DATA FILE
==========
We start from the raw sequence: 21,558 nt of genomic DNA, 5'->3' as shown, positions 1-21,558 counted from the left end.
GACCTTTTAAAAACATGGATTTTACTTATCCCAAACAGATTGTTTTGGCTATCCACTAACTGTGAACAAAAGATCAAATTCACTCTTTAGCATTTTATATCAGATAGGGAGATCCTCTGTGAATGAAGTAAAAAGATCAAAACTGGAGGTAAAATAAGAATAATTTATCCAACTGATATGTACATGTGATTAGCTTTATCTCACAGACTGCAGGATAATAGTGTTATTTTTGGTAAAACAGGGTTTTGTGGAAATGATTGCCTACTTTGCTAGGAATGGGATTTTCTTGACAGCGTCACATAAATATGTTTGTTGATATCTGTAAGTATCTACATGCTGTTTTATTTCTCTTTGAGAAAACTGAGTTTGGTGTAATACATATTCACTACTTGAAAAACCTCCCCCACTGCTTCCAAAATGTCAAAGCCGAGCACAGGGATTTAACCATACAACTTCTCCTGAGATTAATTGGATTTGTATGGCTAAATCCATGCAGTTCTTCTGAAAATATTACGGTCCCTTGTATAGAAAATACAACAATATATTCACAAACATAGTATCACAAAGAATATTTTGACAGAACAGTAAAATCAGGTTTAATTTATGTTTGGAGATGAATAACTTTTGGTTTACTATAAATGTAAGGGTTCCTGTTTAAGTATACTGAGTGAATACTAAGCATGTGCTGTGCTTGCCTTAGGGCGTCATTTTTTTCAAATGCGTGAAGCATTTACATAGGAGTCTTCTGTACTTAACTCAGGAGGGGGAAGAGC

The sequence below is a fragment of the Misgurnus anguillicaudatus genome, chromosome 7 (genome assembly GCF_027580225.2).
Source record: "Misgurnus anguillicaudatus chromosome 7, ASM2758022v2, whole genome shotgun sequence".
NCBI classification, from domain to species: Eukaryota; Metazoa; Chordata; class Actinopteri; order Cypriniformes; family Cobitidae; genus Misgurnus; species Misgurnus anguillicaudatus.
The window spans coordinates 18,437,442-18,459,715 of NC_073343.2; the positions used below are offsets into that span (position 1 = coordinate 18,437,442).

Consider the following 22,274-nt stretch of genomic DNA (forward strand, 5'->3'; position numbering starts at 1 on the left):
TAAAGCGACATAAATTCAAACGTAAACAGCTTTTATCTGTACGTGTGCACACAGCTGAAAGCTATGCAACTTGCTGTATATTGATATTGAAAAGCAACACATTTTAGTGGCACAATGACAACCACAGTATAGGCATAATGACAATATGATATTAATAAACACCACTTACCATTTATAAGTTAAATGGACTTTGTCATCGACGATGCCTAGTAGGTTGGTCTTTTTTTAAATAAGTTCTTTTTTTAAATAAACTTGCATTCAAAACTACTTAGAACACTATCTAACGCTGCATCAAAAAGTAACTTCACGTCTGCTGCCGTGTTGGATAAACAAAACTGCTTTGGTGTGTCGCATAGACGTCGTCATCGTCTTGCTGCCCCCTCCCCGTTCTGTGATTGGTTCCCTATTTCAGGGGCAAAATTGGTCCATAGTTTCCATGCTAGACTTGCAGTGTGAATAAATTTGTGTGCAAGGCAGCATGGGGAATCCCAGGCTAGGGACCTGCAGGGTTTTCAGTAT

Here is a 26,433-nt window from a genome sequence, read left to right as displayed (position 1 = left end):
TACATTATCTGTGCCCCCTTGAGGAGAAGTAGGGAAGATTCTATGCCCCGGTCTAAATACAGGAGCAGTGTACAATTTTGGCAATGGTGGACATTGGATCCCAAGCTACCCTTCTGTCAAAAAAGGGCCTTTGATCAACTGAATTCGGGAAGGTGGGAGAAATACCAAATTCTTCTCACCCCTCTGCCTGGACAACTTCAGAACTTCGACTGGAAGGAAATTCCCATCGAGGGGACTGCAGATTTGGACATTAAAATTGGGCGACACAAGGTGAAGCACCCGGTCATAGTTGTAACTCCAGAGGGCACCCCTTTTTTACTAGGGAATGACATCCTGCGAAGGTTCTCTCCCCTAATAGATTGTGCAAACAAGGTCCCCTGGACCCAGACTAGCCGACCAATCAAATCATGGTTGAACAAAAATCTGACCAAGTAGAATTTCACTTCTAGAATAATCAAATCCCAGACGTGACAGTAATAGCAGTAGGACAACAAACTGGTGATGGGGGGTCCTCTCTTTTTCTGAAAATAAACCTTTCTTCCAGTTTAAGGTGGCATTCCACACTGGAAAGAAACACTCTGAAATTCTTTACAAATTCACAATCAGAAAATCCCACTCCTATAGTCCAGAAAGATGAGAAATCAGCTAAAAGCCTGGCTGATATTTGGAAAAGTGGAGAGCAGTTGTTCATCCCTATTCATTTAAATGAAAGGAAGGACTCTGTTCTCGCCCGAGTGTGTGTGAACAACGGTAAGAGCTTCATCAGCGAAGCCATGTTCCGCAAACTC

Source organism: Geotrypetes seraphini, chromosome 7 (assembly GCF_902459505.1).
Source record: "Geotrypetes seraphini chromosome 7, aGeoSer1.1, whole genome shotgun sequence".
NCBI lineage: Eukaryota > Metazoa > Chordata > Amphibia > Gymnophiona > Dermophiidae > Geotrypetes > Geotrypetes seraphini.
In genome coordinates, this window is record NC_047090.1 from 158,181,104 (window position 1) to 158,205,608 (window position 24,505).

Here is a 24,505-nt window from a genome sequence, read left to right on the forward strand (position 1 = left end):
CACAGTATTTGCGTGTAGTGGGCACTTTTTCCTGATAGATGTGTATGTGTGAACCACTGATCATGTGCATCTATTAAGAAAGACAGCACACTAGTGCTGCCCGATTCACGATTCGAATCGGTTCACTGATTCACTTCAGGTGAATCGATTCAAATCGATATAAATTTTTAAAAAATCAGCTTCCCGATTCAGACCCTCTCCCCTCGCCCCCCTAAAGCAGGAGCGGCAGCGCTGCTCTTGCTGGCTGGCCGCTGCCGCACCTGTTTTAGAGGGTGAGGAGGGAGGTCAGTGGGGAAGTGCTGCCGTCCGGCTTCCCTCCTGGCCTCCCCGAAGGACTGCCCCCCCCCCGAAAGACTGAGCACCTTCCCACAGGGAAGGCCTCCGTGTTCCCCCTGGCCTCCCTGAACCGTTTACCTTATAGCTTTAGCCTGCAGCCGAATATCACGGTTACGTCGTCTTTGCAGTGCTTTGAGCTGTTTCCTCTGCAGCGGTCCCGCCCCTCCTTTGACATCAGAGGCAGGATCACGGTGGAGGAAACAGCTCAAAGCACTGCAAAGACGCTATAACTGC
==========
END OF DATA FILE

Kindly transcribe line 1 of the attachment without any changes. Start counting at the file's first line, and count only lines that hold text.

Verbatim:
We start from the raw sequence: 21,558 nt of genomic DNA, 5'->3' as shown, positions 1-21,558 counted from the left end.